MOS Technology 6502
The 6502 is an 8-bit processor designed by MOS Technology in 1975, based on the design of the Motorola 6800. When it was introduced it was the least expensive full featured CPU on the market by far, at about 1/6th the price, or less, of competing designs from larger companies such as Motorola and Intel. It was nevertheless faster than most of them, and, along with the Zilog Z80, sparked off a series of computer projects that would eventually result in the home computer revolution of the 1980s. The 6502 design was originally second-sourced by Rockwell and Synertek and later licensed to a number of companies; it is still made for embedded systems.
Unlike the Intel 8080 and its kind, the 6502 had very few registers. It was an 8-bit processor with 16-bit address bus. Inside was one 8-bit data register (accumulator), two 8-bit index registers and an 8-bit stack pointer. When the 6502 was introduced, RAM was actually faster than CPUs, so it made sense to optimize for RAM access rather than increase the number of registers on a chip.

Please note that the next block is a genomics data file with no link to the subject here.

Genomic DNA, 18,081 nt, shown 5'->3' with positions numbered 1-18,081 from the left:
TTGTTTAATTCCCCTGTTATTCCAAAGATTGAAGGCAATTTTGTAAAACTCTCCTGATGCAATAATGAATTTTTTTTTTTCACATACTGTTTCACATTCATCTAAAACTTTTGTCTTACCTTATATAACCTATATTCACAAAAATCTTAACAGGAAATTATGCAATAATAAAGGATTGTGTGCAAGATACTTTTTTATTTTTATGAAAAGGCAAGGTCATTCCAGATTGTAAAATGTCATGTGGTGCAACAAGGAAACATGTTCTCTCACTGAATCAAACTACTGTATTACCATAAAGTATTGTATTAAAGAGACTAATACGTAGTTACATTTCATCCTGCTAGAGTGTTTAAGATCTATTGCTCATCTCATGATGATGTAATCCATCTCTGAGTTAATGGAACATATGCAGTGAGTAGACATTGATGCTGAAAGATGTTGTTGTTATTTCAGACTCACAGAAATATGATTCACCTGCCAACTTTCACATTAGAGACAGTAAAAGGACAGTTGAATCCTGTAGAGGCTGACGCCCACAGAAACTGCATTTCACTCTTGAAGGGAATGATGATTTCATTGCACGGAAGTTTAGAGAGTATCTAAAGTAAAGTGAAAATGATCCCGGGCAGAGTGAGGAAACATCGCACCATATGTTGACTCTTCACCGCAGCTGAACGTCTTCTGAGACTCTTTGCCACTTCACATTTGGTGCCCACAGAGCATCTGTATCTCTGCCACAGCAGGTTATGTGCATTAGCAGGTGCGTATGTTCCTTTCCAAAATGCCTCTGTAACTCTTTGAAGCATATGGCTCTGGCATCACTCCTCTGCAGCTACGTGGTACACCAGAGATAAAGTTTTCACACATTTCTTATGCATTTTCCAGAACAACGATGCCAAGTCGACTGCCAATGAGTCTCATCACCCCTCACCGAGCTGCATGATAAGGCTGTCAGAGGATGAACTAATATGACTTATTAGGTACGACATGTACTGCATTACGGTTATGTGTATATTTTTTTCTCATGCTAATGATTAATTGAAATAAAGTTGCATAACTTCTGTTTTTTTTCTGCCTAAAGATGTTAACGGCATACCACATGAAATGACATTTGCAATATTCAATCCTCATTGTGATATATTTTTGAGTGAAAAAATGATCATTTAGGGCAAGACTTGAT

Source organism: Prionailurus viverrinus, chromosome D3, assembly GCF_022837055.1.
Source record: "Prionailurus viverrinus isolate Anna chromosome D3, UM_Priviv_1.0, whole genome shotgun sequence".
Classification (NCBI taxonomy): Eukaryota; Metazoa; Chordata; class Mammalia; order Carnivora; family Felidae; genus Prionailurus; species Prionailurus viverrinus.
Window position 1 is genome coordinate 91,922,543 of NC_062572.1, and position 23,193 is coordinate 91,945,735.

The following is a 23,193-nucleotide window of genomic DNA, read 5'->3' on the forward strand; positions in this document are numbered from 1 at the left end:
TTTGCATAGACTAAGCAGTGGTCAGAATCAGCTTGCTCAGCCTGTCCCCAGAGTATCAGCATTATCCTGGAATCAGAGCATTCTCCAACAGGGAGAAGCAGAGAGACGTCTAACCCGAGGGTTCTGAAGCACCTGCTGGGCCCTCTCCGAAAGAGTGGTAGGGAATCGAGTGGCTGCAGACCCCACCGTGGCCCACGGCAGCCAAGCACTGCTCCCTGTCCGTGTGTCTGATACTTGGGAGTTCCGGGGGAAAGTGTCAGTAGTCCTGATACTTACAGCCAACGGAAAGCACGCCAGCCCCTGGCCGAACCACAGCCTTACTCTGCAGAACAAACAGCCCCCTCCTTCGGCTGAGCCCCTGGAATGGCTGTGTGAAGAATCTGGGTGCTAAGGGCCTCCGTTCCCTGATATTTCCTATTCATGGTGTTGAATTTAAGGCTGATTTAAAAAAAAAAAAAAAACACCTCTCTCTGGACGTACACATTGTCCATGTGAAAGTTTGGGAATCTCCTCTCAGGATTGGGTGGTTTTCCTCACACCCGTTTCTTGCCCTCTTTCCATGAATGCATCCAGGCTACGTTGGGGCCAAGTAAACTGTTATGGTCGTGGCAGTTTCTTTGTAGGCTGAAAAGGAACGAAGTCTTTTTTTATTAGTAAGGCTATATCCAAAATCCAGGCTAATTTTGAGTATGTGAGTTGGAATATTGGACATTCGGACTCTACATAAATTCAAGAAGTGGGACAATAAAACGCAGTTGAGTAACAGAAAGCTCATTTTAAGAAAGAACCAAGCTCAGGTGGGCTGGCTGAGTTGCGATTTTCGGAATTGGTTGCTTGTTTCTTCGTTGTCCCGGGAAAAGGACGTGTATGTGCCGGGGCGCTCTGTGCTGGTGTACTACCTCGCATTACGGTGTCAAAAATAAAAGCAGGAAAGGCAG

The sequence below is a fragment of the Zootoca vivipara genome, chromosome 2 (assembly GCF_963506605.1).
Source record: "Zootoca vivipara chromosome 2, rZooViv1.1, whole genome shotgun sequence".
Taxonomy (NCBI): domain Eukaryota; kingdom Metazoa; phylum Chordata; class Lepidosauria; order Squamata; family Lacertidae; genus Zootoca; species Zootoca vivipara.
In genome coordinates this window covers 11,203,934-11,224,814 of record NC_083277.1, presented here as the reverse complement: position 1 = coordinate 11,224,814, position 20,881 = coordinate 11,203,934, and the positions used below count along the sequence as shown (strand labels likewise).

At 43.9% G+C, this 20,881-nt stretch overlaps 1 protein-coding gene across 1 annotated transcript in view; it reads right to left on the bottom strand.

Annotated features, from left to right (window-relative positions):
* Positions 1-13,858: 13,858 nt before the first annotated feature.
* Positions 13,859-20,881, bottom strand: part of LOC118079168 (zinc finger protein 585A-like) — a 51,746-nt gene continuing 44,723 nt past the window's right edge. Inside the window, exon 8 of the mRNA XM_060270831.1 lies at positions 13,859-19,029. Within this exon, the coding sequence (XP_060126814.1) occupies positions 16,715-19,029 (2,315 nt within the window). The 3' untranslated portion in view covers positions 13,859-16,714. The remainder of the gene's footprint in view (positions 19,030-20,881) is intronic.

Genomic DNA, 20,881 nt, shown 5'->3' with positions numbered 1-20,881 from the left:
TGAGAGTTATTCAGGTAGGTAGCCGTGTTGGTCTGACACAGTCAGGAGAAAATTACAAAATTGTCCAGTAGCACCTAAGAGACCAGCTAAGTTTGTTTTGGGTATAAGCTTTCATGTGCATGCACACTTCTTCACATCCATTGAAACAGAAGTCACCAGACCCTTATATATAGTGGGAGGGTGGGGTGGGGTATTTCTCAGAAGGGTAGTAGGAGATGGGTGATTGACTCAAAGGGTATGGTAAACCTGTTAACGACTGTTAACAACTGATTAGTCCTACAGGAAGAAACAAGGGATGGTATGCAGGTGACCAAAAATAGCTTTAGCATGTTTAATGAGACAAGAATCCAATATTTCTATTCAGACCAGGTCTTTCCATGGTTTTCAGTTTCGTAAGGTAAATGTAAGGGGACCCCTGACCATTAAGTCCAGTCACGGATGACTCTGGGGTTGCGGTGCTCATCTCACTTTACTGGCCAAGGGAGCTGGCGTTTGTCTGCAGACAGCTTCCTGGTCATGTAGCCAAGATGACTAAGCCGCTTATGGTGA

6502 processors were used in a variety of home computers of the early 80s, for example in:
Commodore PET and VC20
Apple I, II and III
Atari 400, 800, 600/800XL
Acorn Atom and Electron